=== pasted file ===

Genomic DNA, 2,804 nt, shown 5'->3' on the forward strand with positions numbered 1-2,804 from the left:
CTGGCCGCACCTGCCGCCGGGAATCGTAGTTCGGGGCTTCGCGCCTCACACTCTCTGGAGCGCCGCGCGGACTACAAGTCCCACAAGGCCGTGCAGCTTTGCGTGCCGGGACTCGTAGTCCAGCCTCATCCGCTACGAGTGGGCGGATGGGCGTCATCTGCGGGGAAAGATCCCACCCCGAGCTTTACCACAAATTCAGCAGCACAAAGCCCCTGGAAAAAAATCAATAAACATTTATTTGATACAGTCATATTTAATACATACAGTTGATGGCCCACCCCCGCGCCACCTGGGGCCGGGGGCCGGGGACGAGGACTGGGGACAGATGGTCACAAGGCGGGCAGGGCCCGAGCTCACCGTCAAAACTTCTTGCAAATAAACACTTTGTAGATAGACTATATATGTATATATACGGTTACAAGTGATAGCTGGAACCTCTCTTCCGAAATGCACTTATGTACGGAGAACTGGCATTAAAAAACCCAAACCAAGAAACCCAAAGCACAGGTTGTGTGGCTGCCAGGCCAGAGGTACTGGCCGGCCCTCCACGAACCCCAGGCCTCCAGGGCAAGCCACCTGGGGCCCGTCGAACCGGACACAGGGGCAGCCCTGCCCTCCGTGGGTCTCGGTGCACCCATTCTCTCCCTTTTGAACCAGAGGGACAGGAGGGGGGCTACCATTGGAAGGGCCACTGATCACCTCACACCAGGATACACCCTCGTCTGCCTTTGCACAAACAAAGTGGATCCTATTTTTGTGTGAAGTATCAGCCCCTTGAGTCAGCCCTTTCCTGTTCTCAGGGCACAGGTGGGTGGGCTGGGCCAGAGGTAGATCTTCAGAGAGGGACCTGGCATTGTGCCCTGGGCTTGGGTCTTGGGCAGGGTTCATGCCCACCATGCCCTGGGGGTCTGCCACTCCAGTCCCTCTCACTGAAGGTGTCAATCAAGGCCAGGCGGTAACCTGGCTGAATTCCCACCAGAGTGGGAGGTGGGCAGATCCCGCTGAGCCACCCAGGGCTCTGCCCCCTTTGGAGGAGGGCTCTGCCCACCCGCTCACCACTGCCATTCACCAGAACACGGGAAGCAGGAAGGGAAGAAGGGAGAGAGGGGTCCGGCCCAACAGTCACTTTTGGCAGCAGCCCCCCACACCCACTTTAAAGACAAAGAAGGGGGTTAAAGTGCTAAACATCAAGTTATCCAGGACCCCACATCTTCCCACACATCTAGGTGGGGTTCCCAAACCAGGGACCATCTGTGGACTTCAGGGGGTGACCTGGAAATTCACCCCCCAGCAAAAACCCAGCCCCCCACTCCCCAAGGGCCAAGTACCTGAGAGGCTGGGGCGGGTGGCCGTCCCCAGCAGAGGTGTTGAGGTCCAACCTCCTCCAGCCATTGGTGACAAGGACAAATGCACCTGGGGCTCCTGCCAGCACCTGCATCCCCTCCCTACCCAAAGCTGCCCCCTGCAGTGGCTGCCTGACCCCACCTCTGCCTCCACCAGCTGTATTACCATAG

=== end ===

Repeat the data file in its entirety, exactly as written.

Genomic DNA, 2,804 nt, shown 5'->3' on the forward strand with positions numbered 1-2,804 from the left:
CTGGCCGCACCTGCCGCCGGGAATCGTAGTTCGGGGCTTCGCGCCTCACACTCTCTGGAGCGCCGCGCGGACTACAAGTCCCACAAGGCCGTGCAGCTTTGCGTGCCGGGACTCGTAGTCCAGCCTCATCCGCTACGAGTGGGCGGATGGGCGTCATCTGCGGGGAAAGATCCCACCCCGAGCTTTACCACAAATTCAGCAGCACAAAGCCCCTGGAAAAAAATCAATAAACATTTATTTGATACAGTCATATTTAATACATACAGTTGATGGCCCACCCCCGCGCCACCTGGGGCCGGGGGCCGGGGACGAGGACTGGGGACAGATGGTCACAAGGCGGGCAGGGCCCGAGCTCACCGTCAAAACTTCTTGCAAATAAACACTTTGTAGATAGACTATATATGTATATATACGGTTACAAGTGATAGCTGGAACCTCTCTTCCGAAATGCACTTATGTACGGAGAACTGGCATTAAAAAACCCAAACCAAGAAACCCAAAGCACAGGTTGTGTGGCTGCCAGGCCAGAGGTACTGGCCGGCCCTCCACGAACCCCAGGCCTCCAGGGCAAGCCACCTGGGGCCCGTCGAACCGGACACAGGGGCAGCCCTGCCCTCCGTGGGTCTCGGTGCACCCATTCTCTCCCTTTTGAACCAGAGGGACAGGAGGGGGGCTACCATTGGAAGGGCCACTGATCACCTCACACCAGGATACACCCTCGTCTGCCTTTGCACAAACAAAGTGGATCCTATTTTTGTGTGAAGTATCAGCCCCTTGAGTCAGCCCTTTCCTGTTCTCAGGGCACAGGTGGGTGGGCTGGGCCAGAGGTAGATCTTCAGAGAGGGACCTGGCATTGTGCCCTGGGCTTGGGTCTTGGGCAGGGTTCATGCCCACCATGCCCTGGGGGTCTGCCACTCCAGTCCCTCTCACTGAAGGTGTCAATCAAGGCCAGGCGGTAACCTGGCTGAATTCCCACCAGAGTGGGAGGTGGGCAGATCCCGCTGAGCCACCCAGGGCTCTGCCCCCTTTGGAGGAGGGCTCTGCCCACCCGCTCACCACTGCCATTCACCAGAACACGGGAAGCAGGAAGGGAAGAAGGGAGAGAGGGGTCCGGCCCAACAGTCACTTTTGGCAGCAGCCCCCCACACCCACTTTAAAGACAAAGAAGGGGGTTAAAGTGCTAAACATCAAGTTATCCAGGACCCCACATCTTCCCACACATCTAGGTGGGGTTCCCAAACCAGGGACCATCTGTGGACTTCAGGGGGTGACCTGGAAATTCACCCCCCAGCAAAAACCCAGCCCCCCACTCCCCAAGGGCCAAGTACCTGAGAGGCTGGGGCGGGTGGCCGTCCCCAGCAGAGGTGTTGAGGTCCAACCTCCTCCAGCCATTGGTGACAAGGACAAATGCACCTGGGGCTCCTGCCAGCACCTGCATCCCCTCCCTACCCAAAGCTGCCCCCTGCAGTGGCTGCCTGACCCCACCTCTGCCTCCACCAGCTGTATTACCATAG